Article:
Gemma Newman talks to Thorsteinn Hilmarsson, head of corporate communications at Icelandic power company Landsvirkjun, about the planned Kárahnjúkar hydroelectric development.
Q: Is it true that your company is planning to dam 11 rivers and tributaries in Iceland, to create a 57km reservoir that NGOs believe will be disastrous for wildlife and habitat? Hilmarsson:The plan involves developing two glacial rivers and some of their tributaries in two phases. Eighty-five to eighty-eight percent of the water comes from two main rivers. The remaining water is diverted from a number of small highland brooks. The total average harnessed flow in the rivers in question amounts to 143m3/sec. In view of the above, I believe that the number of rivers and tributaries quoted can be quite misleading with regard to the size of the project. The reservoir will be 57km2.
The main issue concerning wildlife and habitat in the reservoir area relates to reindeer that were imported into Iceland about 200 years ago and now run wild. One area that would be flooded if the project goes ahead is a birthing ground for the cows in early spring.
Research in the last two decades indicates that the reindeer also use many other areas for birthing since they are spread out from the southeast of Iceland throughout the east and into the northeast of the country. We will be publishing further research on this issue in connection with our environmental impact assessment (EIA) report. That research is being conducted under the auspices of the Icelandic Institute of Natural History. They have also co-ordinated research on vegetation and birdlife.
This area of the central highlands hosts a variety of birds, with some of them nesting there. But the reservoir bed is not a key or crucial nesting ground for any species. Over 30km2 of the contemplated reservoir bed is completely or partially vegetated, the rest is barren. Glacial rivers do not have much life in them due to the temperature and sedimentary transport, and experience shows that they can actually become more hospitable for fish and other life forms downstream once they have been dammed.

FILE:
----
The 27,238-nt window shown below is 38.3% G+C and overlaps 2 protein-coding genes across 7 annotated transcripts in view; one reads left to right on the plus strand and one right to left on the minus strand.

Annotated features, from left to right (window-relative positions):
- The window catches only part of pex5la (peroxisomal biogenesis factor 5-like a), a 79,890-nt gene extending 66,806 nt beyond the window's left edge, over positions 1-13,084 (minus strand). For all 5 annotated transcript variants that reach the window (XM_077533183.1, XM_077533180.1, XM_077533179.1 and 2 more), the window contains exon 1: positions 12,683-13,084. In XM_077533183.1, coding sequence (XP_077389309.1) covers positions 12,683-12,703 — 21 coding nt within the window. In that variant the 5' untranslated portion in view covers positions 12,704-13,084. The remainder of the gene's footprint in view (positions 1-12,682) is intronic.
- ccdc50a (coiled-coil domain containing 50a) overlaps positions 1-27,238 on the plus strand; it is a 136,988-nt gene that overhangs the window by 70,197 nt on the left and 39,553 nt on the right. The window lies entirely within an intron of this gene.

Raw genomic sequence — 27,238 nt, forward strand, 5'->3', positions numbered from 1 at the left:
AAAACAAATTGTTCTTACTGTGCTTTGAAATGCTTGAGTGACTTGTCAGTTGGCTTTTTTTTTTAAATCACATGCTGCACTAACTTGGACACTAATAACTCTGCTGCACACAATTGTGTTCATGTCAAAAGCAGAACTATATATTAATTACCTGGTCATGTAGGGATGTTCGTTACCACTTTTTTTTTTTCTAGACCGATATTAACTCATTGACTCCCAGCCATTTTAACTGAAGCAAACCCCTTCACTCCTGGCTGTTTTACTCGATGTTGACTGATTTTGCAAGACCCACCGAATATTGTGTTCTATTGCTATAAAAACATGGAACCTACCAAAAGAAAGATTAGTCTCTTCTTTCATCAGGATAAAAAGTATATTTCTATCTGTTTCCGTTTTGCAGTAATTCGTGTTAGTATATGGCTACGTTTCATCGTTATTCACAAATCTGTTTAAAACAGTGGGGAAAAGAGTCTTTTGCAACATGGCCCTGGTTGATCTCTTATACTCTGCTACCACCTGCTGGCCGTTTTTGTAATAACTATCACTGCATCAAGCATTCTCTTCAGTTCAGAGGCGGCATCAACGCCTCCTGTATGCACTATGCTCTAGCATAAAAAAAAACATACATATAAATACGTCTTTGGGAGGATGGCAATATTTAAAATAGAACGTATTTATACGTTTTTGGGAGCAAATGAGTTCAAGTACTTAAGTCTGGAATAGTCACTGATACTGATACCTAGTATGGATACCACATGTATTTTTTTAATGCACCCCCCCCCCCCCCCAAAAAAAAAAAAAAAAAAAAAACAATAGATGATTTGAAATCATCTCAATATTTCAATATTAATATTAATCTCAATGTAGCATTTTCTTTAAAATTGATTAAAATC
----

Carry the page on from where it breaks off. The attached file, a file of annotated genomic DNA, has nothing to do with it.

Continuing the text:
Q: Media reports have quoted you as saying that you cannot see how Icelanders will fill all the jobs at the aluminium smelter which will receive the power from this project. So why has your company got involved with the project? Hilmarsson: If I am quoted on this, then it is a misunderstanding. In the last four years we have seen an enlargement of an existing aluminium smelter and the commissioning of another new one in Iceland. The hundreds of new jobs they created were very much sought after. In fact, in both cases about ten (Icelandic) people applied for each job on offer.
Iceland as a whole is one labour area and the country is part of the European Economic Area, which means that Icelanders have a right to work in all of Western Europe and vice versa. I frankly do not see why it would be bad to fill jobs with people from outside Iceland, if that were the case. The main issue in labour and economic terms must be whether this is a viable project that delivers job security and economic growth.
Landsvirkjun, as iceland’s national power company, has the responsibility of providing electricity to meet national demands. Whether this project will go ahead will depend on whether we can proceed with due consideration to the environment and on the basis of profitable contracts and business plans for our company as well as for our customers.
Q: What is your company hoping to achieve? Hilmarsson: Hydro and geothermal resources in Iceland are vast, at least in comparison to the population. As such these energy resources are the largest single underdeveloped natural resource in the country. Sensible development of this has been on the agenda of all Icelandic governments for the last four decades. We as a company are interested in taking part in this, based on careful technical and environmental research, planning and design.
Iceland produces the most electricity per capita in the world. Despite that fact, annual CO2 emissions due to electricity production in Iceland are only a few kilos per person, where as that number is typically 3-4tons per person in Western countries. Our power system is totally based on sustainable energy sources with minimal emissions. We believe we can develop these resources further by taking due care in choosing individual sites, and in that way contribute to building a thriving modern society in harmony with nature.
Q: If the smelter does not go ahead, will the planned hydro project be rejected? Hilmarsson: The EIA of the hydro project is independent of the aluminium project. Our research and planning is still valid should the plans for the smelter fall through, and we would intend to develop the project for other prospective buyers.
Q: What are your views about the environmental risks associated with this project? Hilmarsson: Our EIA for the Kárahnjúkar hydro development is the largest and most comprehensive ever carried out in Iceland and meets international standards for EIAs. We are convinced that the EIA report will give a dependable result with a view to indicating all risks to the environment.
Both the company as well as the Icelandic authorities will base their decision on whether the project will go ahead on the premise that environmental impacts must be minimal, and that all major effects of the project are known.